I vividly remember finishing my packed lunch in my middle-school cafeteria and then actively trying to stop myself from going up to the lunch counter and buying a pre-packaged (and, in hindsight, probably repulsive) cookie as an after-meal treat. I remember counting my change, realizing I had enough to afford the sweet snack and then thinking about how I should not have it. No, this is not one girl’s story of her battle with junk food. This is one girl’s battle with Lent.
This is what the Lenten season was for me: I would vow give up something, like cookies or ice cream, and then struggle to live up to that promise for the next 40 days. I think this was probably the pattern for most adolescent Catholics—attempted sacrifice followed by a sugar binge on Easter.
However, as I got older, I started to forgo the yearly ritual. And this year, instead of sacrificing for a month and a half, I’m trying to live a healthier life year-round.
“In my experience, people take it very seriously,” says Father John Daya of St. John’s on South 13th Street. “I think Lent is a time of personal renewal. People really wish to deepen their relationship with God. They pray more often and go to church more often.”
OK, so maybe this is just me not being very serious about Lent. I understand the point. It’s an opportunity to cleanse your soul and create a deeper connection with God. But Lent also sort of seems like a second chance to make good on the New Year’s resolutions people have broken by Ash Wednesday.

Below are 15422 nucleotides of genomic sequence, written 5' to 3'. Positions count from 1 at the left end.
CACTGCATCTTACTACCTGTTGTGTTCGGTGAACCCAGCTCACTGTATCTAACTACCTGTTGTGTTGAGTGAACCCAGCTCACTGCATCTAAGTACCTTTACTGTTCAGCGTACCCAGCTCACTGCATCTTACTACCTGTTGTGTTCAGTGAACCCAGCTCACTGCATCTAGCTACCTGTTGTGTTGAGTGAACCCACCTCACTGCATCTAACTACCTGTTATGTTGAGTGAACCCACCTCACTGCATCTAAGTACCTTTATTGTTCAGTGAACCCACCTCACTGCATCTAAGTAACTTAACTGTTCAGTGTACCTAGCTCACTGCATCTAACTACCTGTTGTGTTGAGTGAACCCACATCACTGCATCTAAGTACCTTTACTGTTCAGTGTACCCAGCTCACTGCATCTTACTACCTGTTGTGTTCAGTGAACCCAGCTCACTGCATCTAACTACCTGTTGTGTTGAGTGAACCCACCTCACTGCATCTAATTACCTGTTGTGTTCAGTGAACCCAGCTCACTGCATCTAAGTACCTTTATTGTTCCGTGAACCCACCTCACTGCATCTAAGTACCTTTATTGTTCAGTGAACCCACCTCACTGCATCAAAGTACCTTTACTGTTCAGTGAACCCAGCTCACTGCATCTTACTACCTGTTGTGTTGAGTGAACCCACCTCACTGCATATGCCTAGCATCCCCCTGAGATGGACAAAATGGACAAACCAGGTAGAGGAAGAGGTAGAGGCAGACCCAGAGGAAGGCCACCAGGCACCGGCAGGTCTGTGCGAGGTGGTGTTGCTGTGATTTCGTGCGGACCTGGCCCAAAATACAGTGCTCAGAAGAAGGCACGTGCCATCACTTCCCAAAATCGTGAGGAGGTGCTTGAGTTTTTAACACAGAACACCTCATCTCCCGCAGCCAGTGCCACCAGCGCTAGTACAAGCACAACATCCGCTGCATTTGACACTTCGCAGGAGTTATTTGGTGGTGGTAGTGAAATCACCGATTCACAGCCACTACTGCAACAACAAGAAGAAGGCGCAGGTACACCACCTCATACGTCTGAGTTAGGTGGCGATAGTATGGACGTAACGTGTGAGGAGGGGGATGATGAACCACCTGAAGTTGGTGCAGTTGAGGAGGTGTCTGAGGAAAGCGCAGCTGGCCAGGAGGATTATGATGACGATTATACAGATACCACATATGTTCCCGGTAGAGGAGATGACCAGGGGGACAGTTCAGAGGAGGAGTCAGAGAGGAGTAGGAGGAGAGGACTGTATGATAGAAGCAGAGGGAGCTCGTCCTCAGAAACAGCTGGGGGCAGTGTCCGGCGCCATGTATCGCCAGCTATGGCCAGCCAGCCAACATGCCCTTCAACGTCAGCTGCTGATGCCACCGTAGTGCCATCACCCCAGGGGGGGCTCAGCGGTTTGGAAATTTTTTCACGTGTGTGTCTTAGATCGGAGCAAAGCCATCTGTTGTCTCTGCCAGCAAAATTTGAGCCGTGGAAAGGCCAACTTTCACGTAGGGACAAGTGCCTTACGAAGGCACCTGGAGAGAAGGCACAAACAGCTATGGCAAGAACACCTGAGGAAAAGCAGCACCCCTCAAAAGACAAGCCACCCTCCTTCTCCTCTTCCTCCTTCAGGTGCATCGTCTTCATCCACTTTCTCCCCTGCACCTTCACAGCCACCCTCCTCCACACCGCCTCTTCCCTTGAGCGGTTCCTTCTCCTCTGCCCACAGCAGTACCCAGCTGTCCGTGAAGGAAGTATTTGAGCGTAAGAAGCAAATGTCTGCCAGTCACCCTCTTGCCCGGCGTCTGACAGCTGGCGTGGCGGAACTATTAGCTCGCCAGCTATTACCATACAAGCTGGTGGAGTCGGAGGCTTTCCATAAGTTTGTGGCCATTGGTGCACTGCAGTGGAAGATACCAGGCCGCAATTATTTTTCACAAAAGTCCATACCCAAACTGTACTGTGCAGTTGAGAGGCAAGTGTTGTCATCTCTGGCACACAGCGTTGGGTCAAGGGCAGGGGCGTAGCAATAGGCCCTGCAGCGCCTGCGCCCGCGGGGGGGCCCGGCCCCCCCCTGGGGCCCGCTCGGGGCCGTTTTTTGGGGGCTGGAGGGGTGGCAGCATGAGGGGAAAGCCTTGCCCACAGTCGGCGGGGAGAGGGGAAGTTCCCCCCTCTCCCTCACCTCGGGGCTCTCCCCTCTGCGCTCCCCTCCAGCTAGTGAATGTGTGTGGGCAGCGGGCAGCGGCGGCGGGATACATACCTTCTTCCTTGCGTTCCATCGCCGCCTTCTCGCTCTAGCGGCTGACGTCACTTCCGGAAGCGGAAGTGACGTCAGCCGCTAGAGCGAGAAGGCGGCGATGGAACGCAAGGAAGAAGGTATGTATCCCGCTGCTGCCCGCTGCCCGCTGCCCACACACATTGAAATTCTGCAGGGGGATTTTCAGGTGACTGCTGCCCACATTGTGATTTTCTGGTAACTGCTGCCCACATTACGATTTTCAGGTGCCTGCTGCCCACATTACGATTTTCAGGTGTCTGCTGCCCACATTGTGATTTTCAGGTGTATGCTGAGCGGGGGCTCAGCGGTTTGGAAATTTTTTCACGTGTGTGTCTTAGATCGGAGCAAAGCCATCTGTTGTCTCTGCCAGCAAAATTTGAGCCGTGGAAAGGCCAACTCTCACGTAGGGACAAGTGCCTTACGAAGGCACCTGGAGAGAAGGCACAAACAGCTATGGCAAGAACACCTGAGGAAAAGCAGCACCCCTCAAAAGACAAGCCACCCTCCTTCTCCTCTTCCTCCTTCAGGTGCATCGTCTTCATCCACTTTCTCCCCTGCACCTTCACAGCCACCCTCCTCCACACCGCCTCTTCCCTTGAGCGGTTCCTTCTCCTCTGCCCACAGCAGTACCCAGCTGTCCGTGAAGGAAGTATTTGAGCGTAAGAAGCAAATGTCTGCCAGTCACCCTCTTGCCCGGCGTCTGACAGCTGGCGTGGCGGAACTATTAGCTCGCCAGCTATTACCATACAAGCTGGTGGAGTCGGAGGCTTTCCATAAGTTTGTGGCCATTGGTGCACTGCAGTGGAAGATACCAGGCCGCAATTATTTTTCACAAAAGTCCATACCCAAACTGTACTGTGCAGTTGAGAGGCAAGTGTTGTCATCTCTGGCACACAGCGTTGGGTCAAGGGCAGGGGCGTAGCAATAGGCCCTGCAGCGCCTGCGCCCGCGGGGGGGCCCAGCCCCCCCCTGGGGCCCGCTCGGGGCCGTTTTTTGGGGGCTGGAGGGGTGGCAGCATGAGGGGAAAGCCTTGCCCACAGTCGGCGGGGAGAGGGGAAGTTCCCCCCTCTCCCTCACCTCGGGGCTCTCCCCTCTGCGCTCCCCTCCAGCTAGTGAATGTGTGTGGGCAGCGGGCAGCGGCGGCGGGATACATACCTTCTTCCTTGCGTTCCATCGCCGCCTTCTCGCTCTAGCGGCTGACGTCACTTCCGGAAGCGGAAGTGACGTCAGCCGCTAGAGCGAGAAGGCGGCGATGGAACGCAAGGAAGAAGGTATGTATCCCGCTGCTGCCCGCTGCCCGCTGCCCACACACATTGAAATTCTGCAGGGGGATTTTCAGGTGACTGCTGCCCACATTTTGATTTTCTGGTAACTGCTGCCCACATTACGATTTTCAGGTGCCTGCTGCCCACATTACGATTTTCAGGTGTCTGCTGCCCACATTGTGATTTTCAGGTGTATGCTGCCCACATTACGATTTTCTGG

New Year’s resolution: Work out three times a week and lose 40 pounds in the next year.
Reality: Have actually gone to the gym maybe three times since New Year’s. Cutting ice cream out for Lent is a step in the right direction.
That may not be a very religious thought, but it’s a realistic thought. Sticking to your resolution is tough. Why shouldn’t we be able to start over and give it a second try? We can. It’s about time I start admitting the truth though, that I’ve been lazy, not that I’m suddenly feeling religious.
“People do a variety of things for Lent,” says Father Daya. “There is the traditional thing of giving stuff up like desserts or going to the movies. There is also a new concept. People may be fasting from gossip or from being angry or rude. Behaviors that need to be challenged. People choose to give those things up.”
It is said that if you can give up a bad habit for about 30 days, you can quit it for good. Go more than a month without nasty gossip, and you might just realize how negative blabbing about others can be. On the other hand, that coconut cream pie is going to taste just as delicious in 40 days.